A national identity with empire still at its heart

Gordon Brown's definition of Britishness is at times as nostalgic as John Major's England. It is alm

As we enter the final weeks of the Blair era it seems the country is suffering from an identity crisis. The seizure of 15 British sailors and marines by Iran was a significant military humiliation, which the Tehran regime said reaffirmed the strength of its own "Islamic" values. However false such a claim may be, it reinforced the sense that we remain unsure of our own.

The aftershock of the fiasco will continue to be felt as the nation prepares itself for a day that will test our sense of solidarity further and raise real questions about what it is to be British in the 21st century.

It may seem odd to talk in such grandiloquent terms about local elections, the political equivalent of double maths on a Friday afternoon, but Tony Blair's imminent resignation lends the polls an unprecedented sense of drama. Elections for the Welsh Assembly and the Scottish Parliament, held along with council elections on 3 May, come at a time when the very definition of Britishness is changing. In Scotland, victory for the Scottish National Party could lead to a referendum on independence by the end of the decade. As the SNP leader, Alex Salmond, suggested in these pages last month, it is quite possible to imagine the English embracing Scottish independence. That such a discussion is taking place shows the growing sense of separateness felt by the Celtic fringe in Britain since devolution.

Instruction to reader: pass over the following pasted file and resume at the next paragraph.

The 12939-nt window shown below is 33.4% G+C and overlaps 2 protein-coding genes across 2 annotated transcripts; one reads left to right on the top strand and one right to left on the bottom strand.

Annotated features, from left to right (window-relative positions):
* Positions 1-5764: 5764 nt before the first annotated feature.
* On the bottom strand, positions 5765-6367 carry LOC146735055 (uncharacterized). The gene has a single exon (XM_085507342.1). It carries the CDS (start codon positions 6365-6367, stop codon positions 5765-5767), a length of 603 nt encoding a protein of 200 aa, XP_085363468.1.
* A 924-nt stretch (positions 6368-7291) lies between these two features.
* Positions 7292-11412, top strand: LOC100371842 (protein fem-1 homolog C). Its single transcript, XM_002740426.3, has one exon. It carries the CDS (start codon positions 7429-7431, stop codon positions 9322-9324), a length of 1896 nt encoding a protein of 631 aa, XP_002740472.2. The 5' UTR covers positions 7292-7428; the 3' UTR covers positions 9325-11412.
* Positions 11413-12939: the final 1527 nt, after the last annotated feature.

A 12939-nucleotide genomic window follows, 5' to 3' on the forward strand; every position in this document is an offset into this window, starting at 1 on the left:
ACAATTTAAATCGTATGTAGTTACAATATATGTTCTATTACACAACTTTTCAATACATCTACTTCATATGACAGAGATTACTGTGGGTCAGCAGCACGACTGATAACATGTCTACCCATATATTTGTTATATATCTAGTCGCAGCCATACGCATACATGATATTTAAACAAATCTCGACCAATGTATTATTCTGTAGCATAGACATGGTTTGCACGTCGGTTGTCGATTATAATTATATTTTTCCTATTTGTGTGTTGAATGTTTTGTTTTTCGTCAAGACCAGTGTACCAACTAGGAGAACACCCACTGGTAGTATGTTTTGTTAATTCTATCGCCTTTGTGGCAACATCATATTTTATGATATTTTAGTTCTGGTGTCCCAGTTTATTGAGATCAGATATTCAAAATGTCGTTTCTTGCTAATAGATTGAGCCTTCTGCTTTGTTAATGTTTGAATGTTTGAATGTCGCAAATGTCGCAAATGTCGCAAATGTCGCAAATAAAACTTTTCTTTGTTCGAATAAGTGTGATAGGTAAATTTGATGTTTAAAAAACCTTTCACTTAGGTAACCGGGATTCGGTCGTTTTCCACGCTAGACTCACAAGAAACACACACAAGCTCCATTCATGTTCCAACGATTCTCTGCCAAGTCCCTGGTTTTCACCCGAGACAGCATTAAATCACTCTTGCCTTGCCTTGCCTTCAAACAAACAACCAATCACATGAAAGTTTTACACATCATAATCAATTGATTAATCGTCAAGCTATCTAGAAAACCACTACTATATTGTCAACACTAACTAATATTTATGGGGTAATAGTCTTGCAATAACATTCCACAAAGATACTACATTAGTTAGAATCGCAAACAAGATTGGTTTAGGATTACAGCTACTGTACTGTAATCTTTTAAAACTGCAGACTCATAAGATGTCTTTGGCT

Meanwhile, the local elections raise the possibility of significant gains for the British National Party in England, largely at the expense of Labour. Respect, which combines the politics of the hard left and the Islamic right, could also make gains, while Ukip remains a threat to the Conservatives.

With Blair departed, it will be for his successor to deal with the identity crisis that expresses itself so clearly in the rise of fringe parties. Is Gordon Brown up to the task? Will his manifesto of Britishness calm nerves and produce a national consensus?